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First Tasmanian Devil To Return To The Wild Gives Birth To Three Babies

Much to the delight of Aussi Ark, Re:wild, WildArk and the Australian Reptile Park, the first Tasmanian Devil to return to the wild in Australia has given birth to not one, but three babies. This discovery is not only encouraging, but it has also sparked hope for the future survival of the species.

Image of Itchy and Scratchy, two of the adorable Tasmanian Devil babies.

RELATED: Tasmanian Devil Joeys Born In The Wild For First Time In 3,000 Years

Their journey dates all the way back to 2020, when the baby's mother, Lisa, was released into a wildlife sanctuary in Australia, alongside 11 other Tasmanian Devil's. Now, just three years later, workers at the sanctuary discovered the three babies during a routine health check: “We were in the middle of routine devil health checks when we were overjoyed to discover Lisa had joeys. This is the very first confirmed devil joeys of 2023, and proof yet again that our breeding program and rewilding program is working," explains Tim Faulkner, Aussie Ark managing director.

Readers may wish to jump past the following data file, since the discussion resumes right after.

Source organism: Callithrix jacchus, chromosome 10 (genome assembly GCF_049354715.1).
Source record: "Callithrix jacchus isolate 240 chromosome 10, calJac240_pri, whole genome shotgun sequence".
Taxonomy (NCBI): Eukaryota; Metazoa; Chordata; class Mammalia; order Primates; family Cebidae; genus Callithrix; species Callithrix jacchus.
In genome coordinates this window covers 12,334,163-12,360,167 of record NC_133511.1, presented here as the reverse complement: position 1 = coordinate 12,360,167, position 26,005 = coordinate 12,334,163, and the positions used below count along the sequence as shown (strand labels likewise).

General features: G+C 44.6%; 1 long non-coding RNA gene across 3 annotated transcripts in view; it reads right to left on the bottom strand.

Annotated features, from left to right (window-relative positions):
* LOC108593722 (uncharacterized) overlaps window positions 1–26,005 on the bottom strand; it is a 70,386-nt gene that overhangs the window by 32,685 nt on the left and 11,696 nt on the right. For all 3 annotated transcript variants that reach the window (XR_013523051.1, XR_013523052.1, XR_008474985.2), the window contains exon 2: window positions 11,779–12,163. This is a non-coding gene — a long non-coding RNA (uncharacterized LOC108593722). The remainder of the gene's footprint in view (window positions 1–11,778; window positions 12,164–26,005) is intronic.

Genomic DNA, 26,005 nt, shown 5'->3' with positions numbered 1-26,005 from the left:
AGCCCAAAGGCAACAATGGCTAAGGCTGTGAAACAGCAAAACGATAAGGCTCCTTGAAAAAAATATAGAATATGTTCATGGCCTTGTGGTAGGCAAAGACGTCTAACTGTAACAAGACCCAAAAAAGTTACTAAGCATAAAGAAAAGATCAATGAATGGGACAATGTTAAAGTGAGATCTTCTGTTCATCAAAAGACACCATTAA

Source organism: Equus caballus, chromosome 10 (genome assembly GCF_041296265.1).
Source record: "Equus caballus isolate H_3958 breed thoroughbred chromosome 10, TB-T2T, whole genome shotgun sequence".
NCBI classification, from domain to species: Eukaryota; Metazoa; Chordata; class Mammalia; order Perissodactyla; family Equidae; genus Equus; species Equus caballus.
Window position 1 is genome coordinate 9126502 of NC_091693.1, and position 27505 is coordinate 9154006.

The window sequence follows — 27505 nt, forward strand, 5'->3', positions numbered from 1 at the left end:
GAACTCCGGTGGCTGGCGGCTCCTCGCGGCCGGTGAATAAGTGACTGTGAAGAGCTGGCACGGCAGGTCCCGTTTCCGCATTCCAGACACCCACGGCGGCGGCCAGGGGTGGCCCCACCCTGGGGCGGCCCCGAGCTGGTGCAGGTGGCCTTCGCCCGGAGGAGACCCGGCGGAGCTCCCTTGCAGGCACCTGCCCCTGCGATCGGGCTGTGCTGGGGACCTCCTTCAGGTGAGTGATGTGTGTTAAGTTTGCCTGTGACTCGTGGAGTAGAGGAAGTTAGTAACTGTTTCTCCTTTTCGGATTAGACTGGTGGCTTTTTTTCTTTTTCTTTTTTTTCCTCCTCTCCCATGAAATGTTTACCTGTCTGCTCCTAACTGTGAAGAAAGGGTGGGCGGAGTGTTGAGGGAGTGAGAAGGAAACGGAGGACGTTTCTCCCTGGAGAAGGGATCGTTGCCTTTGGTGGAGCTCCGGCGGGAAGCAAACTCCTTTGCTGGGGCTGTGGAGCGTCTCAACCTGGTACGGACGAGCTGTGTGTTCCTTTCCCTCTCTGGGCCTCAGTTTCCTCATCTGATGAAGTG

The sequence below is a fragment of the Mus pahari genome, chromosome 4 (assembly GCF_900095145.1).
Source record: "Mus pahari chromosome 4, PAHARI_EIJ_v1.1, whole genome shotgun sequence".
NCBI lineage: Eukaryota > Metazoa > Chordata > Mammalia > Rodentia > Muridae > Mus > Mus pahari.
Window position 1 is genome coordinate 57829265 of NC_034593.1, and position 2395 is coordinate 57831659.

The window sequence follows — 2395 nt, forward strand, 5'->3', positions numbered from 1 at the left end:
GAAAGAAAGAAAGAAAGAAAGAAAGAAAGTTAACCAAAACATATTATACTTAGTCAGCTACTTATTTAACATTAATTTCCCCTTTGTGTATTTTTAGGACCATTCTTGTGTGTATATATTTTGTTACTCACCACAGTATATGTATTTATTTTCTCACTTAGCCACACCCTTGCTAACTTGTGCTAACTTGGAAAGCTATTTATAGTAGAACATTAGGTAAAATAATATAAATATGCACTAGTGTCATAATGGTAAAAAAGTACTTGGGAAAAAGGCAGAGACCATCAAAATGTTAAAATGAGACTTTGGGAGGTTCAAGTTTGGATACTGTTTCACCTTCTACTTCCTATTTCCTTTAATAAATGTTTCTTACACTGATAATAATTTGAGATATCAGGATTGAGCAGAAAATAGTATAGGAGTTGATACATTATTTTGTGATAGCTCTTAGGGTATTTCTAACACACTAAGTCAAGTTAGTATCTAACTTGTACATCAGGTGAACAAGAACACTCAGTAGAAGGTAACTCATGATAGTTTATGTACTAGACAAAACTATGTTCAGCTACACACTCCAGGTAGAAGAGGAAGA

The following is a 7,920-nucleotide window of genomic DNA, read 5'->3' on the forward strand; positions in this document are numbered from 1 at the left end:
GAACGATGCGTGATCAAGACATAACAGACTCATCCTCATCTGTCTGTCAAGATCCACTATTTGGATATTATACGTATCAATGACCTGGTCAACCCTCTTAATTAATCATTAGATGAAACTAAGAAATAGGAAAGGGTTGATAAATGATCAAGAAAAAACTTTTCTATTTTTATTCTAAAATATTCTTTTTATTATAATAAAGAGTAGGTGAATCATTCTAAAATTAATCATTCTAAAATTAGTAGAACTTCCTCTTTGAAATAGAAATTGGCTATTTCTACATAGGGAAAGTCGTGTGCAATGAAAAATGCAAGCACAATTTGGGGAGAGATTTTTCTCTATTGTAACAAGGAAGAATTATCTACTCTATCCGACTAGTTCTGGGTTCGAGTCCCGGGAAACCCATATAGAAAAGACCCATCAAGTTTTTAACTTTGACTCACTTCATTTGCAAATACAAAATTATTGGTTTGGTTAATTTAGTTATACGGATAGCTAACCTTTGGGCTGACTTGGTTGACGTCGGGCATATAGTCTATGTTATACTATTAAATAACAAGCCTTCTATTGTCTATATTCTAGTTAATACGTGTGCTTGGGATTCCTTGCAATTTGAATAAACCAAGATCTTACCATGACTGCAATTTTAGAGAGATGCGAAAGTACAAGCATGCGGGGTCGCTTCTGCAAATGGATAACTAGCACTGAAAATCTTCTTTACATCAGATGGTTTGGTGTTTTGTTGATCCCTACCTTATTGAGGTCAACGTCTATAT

Thankfully, all the babies are in good condition, with workers at the sanctuary continually monitoring their progress. However, these three babies aren't the only new additions to the sanctuary. In total, 16 new baby joeys have been born, which is definitely a remarkable achievement.

One of the Tasmanian Devil baby's.

“This is a great example of how returning a species to its wild home can rewild the entire ecosystem. This is particularly important in combatting climate change and biodiversity loss and in improving the overall health of our planet. Aussie Ark is also providing a model for how we can effectively rewild struggling ecosystems around the world," said Janice Chanson, Re:wild senior associate of species conservation.

With 21 Tasmanian Devil adults thriving in the sanctuary, the future is looking bright for these fantastic little creatures. Alongside the most recent new additions, workers at the sanctuary are anticipating a successful breeding season. However, this isn't the only success. Several other zoo's and sanctuaries across the globe have also seen plenty of breeding success. For example, two incredibly rare African elephant twins were born at Samburu National Park in 2022.

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